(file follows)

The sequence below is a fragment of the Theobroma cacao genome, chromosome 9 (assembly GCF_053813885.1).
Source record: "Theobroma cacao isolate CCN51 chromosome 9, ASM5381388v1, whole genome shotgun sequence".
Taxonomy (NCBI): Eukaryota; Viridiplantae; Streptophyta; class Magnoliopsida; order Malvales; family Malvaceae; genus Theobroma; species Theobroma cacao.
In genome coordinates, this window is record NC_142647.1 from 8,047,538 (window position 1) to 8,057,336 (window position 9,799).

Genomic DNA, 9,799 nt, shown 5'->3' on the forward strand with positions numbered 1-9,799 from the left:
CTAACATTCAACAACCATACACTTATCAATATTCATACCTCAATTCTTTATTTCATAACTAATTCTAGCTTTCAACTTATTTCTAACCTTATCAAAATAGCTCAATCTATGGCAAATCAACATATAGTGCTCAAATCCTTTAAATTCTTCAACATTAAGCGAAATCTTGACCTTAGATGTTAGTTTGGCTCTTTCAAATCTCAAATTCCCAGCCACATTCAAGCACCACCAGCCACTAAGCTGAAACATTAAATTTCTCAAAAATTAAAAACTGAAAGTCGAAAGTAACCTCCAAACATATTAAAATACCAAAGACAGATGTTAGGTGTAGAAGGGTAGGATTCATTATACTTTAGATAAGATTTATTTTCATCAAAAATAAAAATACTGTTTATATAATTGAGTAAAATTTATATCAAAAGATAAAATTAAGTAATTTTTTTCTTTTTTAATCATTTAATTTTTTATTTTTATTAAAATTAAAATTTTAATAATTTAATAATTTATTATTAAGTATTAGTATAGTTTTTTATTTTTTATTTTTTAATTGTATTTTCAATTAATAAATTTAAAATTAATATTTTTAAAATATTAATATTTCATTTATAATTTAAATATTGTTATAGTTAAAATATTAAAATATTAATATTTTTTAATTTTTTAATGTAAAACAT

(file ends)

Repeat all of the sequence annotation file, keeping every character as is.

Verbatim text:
The sequence below is a fragment of the Theobroma cacao genome, chromosome 9 (assembly GCF_053813885.1).
Source record: "Theobroma cacao isolate CCN51 chromosome 9, ASM5381388v1, whole genome shotgun sequence".
Taxonomy (NCBI): Eukaryota; Viridiplantae; Streptophyta; class Magnoliopsida; order Malvales; family Malvaceae; genus Theobroma; species Theobroma cacao.
In genome coordinates, this window is record NC_142647.1 from 8,047,538 (window position 1) to 8,057,336 (window position 9,799).

Genomic DNA, 9,799 nt, shown 5'->3' on the forward strand with positions numbered 1-9,799 from the left:
CTAACATTCAACAACCATACACTTATCAATATTCATACCTCAATTCTTTATTTCATAACTAATTCTAGCTTTCAACTTATTTCTAACCTTATCAAAATAGCTCAATCTATGGCAAATCAACATATAGTGCTCAAATCCTTTAAATTCTTCAACATTAAGCGAAATCTTGACCTTAGATGTTAGTTTGGCTCTTTCAAATCTCAAATTCCCAGCCACATTCAAGCACCACCAGCCACTAAGCTGAAACATTAAATTTCTCAAAAATTAAAAACTGAAAGTCGAAAGTAACCTCCAAACATATTAAAATACCAAAGACAGATGTTAGGTGTAGAAGGGTAGGATTCATTATACTTTAGATAAGATTTATTTTCATCAAAAATAAAAATACTGTTTATATAATTGAGTAAAATTTATATCAAAAGATAAAATTAAGTAATTTTTTTCTTTTTTAATCATTTAATTTTTTATTTTTATTAAAATTAAAATTTTAATAATTTAATAATTTATTATTAAGTATTAGTATAGTTTTTTATTTTTTATTTTTTAATTGTATTTTCAATTAATAAATTTAAAATTAATATTTTTAAAATATTAATATTTCATTTATAATTTAAATATTGTTATAGTTAAAATATTAAAATATTAATATTTTTTAATTTTTTAATGTAAAACAT